Oh, the wonderful world of patent/trademark debates. Consider it the professional equivalent of fashion trends in high school. Mimic, resemble, echo, and approximate, but never, ever, copy detail for detail, lest you become known, rightly or wrongly, as some desperate loser who pays far too much attention to the clothes that the popular kids are wearing. The benefit of the doubt usually goes to popular kids in these scenarios, which stands in surprising contrast to a recent (and actual) court ruling involving the still-animate Myspace, and the captain of the football team, Apple Inc.
The ruling centered around Apple’s attempt to trademark its orange music icon, featured on iOS devices. Judges from the U.S. Patent and Trademark Office denied the request on the basis that it apparently bears too close a resemblance to a logo first used by the (now defunct) music service iLike, which Myspace acquired in 2009. Myspace still owns the rights to that particular logo. Check out a side-by-side comparison of the two graphics above. See!? They’re both, um, shades of orange. And stuff.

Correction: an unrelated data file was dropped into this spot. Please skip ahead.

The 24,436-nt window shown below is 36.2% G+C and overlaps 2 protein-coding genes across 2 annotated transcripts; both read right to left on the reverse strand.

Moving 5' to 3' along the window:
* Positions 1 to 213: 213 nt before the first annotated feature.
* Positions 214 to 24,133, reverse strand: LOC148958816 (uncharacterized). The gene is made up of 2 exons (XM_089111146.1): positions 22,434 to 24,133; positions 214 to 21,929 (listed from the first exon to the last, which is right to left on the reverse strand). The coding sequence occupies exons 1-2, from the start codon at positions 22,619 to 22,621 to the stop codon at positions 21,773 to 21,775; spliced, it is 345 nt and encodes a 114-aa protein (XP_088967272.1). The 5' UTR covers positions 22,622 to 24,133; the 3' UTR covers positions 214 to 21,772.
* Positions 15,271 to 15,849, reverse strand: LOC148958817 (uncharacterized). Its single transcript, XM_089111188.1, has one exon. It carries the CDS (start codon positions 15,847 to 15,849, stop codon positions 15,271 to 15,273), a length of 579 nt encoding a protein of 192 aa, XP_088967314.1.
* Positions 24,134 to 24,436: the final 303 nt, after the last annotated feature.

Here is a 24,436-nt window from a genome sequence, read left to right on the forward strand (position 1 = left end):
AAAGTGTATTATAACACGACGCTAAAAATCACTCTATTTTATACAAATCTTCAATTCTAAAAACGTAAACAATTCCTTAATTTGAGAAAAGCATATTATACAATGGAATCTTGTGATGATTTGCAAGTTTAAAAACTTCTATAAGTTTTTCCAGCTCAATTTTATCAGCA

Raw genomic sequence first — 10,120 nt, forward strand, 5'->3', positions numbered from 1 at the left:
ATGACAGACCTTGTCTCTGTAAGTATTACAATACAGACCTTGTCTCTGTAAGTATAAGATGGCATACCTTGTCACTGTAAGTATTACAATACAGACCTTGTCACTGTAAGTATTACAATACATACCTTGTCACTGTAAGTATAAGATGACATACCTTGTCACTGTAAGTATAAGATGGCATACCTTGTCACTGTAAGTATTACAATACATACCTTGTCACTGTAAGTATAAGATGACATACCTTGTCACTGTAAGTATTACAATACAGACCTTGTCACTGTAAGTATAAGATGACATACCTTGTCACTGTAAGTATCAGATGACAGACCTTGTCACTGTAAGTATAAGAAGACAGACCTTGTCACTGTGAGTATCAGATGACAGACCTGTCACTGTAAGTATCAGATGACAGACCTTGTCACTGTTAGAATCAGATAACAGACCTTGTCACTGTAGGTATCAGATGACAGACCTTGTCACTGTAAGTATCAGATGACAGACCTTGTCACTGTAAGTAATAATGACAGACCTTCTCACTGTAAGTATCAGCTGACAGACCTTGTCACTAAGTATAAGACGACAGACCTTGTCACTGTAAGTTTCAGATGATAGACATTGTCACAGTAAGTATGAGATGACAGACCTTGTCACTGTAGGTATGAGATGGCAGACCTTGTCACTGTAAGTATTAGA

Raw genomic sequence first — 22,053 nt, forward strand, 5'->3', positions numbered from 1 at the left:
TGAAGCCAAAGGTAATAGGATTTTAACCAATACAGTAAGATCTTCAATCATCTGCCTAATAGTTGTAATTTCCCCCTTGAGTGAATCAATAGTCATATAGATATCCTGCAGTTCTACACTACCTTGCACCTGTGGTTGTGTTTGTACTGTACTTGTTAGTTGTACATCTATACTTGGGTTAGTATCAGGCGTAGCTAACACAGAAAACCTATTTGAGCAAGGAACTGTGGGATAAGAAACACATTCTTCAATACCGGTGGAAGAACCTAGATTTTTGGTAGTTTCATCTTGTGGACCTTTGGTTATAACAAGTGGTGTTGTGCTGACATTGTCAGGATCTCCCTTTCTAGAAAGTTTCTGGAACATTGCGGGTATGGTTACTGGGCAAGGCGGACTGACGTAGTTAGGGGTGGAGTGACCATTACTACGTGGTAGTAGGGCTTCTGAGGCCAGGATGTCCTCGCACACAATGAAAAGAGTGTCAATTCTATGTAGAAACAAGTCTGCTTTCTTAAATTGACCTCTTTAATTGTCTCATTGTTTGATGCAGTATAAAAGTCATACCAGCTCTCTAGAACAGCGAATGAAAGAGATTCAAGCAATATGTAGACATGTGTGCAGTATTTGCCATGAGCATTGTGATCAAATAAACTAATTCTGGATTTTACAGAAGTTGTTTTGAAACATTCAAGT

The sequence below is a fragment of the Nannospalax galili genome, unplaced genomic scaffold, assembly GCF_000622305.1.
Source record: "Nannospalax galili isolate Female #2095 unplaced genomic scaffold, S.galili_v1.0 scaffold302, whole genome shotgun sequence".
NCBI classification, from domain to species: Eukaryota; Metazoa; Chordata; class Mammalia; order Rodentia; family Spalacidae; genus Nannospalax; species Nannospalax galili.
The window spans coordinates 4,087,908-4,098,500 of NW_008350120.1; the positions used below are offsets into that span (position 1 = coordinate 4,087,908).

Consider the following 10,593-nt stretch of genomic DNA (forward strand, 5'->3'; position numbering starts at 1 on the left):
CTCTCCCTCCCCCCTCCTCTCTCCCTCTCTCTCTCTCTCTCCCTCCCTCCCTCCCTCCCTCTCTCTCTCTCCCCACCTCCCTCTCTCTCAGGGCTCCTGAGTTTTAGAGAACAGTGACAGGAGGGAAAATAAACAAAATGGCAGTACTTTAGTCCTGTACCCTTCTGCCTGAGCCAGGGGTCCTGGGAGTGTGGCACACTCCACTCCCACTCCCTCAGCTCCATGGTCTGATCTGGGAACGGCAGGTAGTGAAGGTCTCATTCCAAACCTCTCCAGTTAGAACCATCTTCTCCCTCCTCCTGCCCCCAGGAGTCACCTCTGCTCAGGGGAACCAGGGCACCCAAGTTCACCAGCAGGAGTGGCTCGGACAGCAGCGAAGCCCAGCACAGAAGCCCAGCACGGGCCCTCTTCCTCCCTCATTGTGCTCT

In the official court documents rejecting Apple’s request, an emphasis is placed on the potential for confusion:
In comparing the marks, we are mindful that the test is not whether the marks can be distinguished when subjected to a side-by-side comparison, but rather whether the marks are sufficiently similar in terms of their overall commercial impression so that confusion as to the source of the goods and services under the respective marks is likely to result.
If they say so. Of course, it’s also worth pointing out that Apple was recently awarded more than $1 billion in damages in a patent lawsuit against Samsung, regarding the design of their respective smartphones. So this whole logo decision is sort of ironic — especially considering it’s, you know, Myspace on the winning end.